Three Months After Capitol Shooting, Investigators Remain Quiet

It has been 90 days since a woman was killed by police near the Capitol, and investigators have yet to release their findings.

A Capitol Police car and a black Infinity after Thursday's shooting on Capitol Hill.
National Journal
Billy House
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Billy House
Jan. 8, 2014, 3:59 p.m.

More than three months after an un­armed wo­man was killed in a hail of po­lice gun­fire on Cap­it­ol Hill, her fam­ily’s law­yer is call­ing for au­thor­it­ies to re­lease the res­ults of their in­vest­ig­a­tion, and for Con­gress to use its own powers to look in­to the case. And some law­makers agree.

“While we un­der­stand po­lice shoot­ings must be care­fully in­vest­ig­ated be­cause of their so­cial and polit­ic­al rami­fic­a­tions, by now there should have been a pre­lim­in­ary ana­lys­is re­leased in the pub­lic ven­ue,” Eric Sanders, a New York-based civil-rights law­yer, wrote on his firm’s web­site.

Au­thor­it­ies have been si­lent re­gard­ing any find­ings so far of their re­view of the Oct. 3 in­cid­ent, in which Miri­am Carey, a 34-year-old dent­al hy­gien­ist from Con­necti­c­ut, was killed after lead­ing po­lice in a car chase from the White House with her 14-month-old baby on board.

“I think three months is plenty,” said Rep. Raul Gri­jalva, an Ari­zona Demo­crat, adding that he agrees that it may be time for Con­gress to take its own look.

“It does con­cern me that 90 days — 3 months after the event — we’ve re­ceived no re­port,” said Rep. Hank John­son, a Geor­gia Demo­crat. “We would like to un­der­stand what happened that day.”

John­son ad­ded: “I am con­cerned about a mov­ing vehicle be­ing fired at — at a time when it was known a baby was in the car. There are a lot of ques­tions that need to be answered.”

Rep. Al­cee Hast­ings, a Flor­ida Demo­crat, said, “For something that is that im­port­ant, it would seem to me that the au­thor­it­ies would act ex­ped­i­tiously. I would hope they would make as much in­form­a­tion avail­able as they can im­me­di­ately.”

A spokes­man for the U.S. At­tor­ney’s Of­fice, Wil­li­am Miller, said the in­vest­ig­a­tion is con­tinu­ing, though he could not say when find­ings may be re­leased. “These in­vest­ig­a­tions do take time and are looked at very thor­oughly and care­fully,” Miller said.

Mean­while, an un­spe­cified num­ber of Cap­it­ol Po­lice of­ficers re­main on ad­min­is­trat­ive leave stem­ming from the in­cid­ent, which of­fi­cials say is the usu­al pro­ced­ure. Of­fi­cials at the U.S. Cap­it­ol Po­lice, Secret Ser­vice, and in both the Sen­ate and House either de­clined to com­ment on Wed­nes­day or said they had no in­form­a­tion to provide.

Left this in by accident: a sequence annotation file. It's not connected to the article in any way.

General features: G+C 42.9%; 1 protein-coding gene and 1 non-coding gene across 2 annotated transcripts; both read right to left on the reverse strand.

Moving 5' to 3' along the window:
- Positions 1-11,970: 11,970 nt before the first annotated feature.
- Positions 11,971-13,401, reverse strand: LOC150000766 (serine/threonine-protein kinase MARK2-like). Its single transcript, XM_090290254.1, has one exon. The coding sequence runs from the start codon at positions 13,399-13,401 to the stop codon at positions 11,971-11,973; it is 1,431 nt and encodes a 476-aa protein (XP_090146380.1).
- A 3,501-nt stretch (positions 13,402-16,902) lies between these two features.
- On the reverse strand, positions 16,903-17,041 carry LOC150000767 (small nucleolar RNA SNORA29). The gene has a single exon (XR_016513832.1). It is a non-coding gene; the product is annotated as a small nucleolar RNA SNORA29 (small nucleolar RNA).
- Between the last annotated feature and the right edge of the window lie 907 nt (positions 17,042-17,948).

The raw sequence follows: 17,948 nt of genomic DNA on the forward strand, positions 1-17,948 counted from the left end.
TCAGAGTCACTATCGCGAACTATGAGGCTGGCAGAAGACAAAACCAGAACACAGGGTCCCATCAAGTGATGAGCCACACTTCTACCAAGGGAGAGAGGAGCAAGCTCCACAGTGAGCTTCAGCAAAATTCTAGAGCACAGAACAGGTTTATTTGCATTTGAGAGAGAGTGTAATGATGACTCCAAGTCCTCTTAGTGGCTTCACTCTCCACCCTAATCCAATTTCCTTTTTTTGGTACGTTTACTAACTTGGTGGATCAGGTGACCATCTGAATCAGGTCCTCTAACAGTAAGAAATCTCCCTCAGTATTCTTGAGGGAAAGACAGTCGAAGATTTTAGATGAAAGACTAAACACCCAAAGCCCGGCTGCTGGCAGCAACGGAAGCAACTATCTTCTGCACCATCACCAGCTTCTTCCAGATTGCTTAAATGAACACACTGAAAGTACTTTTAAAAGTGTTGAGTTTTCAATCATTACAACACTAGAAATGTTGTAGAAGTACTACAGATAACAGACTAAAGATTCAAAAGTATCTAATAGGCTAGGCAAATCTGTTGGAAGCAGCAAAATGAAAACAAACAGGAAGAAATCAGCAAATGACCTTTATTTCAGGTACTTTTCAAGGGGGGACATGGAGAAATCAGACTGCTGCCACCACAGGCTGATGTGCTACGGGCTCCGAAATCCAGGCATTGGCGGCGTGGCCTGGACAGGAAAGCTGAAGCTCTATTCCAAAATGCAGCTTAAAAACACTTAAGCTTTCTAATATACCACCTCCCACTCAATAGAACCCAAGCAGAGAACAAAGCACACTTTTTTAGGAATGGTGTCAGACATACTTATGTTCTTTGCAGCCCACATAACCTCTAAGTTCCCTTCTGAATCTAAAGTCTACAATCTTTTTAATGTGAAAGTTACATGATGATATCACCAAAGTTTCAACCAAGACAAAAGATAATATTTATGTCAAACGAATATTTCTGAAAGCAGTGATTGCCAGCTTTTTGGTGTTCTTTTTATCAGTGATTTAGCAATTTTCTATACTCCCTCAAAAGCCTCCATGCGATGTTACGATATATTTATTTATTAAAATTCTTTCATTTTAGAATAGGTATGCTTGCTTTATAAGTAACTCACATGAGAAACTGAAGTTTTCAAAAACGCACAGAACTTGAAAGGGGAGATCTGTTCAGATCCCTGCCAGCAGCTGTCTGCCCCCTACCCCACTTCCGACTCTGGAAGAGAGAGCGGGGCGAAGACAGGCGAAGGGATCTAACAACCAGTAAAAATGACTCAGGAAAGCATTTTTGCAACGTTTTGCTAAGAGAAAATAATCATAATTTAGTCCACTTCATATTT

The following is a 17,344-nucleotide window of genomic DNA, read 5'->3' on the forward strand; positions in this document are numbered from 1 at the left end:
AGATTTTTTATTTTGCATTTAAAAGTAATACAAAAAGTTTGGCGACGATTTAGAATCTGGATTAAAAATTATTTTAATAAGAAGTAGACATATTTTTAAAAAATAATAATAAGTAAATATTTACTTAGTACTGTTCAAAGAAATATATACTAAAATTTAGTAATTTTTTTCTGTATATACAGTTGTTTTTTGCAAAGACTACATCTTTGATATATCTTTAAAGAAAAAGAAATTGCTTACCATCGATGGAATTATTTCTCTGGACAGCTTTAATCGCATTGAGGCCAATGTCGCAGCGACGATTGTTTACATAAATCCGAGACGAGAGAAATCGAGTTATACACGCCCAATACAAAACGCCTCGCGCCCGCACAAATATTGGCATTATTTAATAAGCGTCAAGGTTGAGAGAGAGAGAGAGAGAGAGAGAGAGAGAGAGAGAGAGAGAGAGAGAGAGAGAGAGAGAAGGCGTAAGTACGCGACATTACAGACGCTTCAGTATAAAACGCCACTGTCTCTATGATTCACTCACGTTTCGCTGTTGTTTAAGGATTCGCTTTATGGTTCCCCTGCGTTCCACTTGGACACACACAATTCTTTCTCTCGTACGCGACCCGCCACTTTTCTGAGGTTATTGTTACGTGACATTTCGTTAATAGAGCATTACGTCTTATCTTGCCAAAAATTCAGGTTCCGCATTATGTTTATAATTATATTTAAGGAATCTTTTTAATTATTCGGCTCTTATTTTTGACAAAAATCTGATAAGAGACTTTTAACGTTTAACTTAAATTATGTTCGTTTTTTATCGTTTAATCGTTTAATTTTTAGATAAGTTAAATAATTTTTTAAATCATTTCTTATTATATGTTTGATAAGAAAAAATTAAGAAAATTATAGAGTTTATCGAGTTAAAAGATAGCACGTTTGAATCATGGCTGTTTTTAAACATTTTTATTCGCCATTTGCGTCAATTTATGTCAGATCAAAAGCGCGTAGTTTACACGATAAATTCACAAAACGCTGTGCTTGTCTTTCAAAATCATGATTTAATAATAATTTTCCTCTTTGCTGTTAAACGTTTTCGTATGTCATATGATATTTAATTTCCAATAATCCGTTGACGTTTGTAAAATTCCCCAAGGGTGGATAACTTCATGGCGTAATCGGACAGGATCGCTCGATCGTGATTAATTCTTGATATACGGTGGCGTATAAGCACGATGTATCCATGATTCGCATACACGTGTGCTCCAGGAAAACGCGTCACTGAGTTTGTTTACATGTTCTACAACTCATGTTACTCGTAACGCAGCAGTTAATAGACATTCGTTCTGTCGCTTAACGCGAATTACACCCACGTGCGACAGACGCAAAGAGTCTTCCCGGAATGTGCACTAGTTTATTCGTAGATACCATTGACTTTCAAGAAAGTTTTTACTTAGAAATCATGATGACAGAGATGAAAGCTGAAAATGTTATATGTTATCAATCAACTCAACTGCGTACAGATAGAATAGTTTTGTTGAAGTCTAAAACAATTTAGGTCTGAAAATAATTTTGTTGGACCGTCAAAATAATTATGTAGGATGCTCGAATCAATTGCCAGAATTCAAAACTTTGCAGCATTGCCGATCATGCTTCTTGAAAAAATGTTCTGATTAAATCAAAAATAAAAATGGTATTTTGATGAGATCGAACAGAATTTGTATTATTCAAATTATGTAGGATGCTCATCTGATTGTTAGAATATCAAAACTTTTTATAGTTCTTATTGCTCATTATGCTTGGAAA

But Sanders has star­ted to agit­ate for find­ings to be re­leased, say­ing in an in­ter­view Wed­nes­day that the only of­fi­cial doc­u­ment he has ob­tained so far is a sworn af­fi­davit that was filed in U.S. Dis­trict Court in Wash­ing­ton seek­ing a search war­rant for Carey’s “per­son, place and things.”

Sanders also has pos­ted a memo on his firm’s web­site ques­tion­ing po­lice con­duct and ar­guing that the situ­ation was mis­handled.

For ex­ample, the af­fi­davit for the search war­rant al­leges that Carey “re­fused to stop” at a vehicle check­point near the White House and “made a U-turn” and al­legedly began to “flee,” he writes. But, Sanders ar­gues, “Turn­ing around and leav­ing is not vi­ol­at­ive of any laws. The ques­tion is: Why did po­lice pur­sue Miri­am?”

The af­fi­davit also men­tions that a Secret Ser­vice of­ficer ini­tially at­temp­ted to block her car with a bi­cycle rack, but the car pushed over the rack, knock­ing the of­ficer to the ground. It was from that point, after the in­cid­ent at the bar­ri­er at 15th and Pennsylvania Av­en­ue, that the chase began; shots were fired as the car con­tin­ued mov­ing, and Carey was shot to death after com­ing to a halt near the Cap­it­ol. The child is now with her fath­er, said Sanders.

Sanders, a former New York City po­lice of­ficer, says the af­fi­davit shows that “these po­lice of­ficers com­pletely mis­handled this simple ‘street en­counter.’” He also dis­misses the no­tion that Carey’s car it­self rep­res­en­ted, leg­ally, a “deadly weapon.”

“This is ser­i­ous, be­cause nev­er has there been an un­armed wo­man killed [near] the na­tion’s Cap­it­ol, right in front of the in­ter­na­tion­al com­munity,” Sanders said in an in­ter­view. He ar­gues fur­ther in his post­ing that if people don’t see a prob­lem with what he calls the “si­lence” sur­round­ing this in­cid­ent, “We as a coun­try are in very ser­i­ous trouble.”

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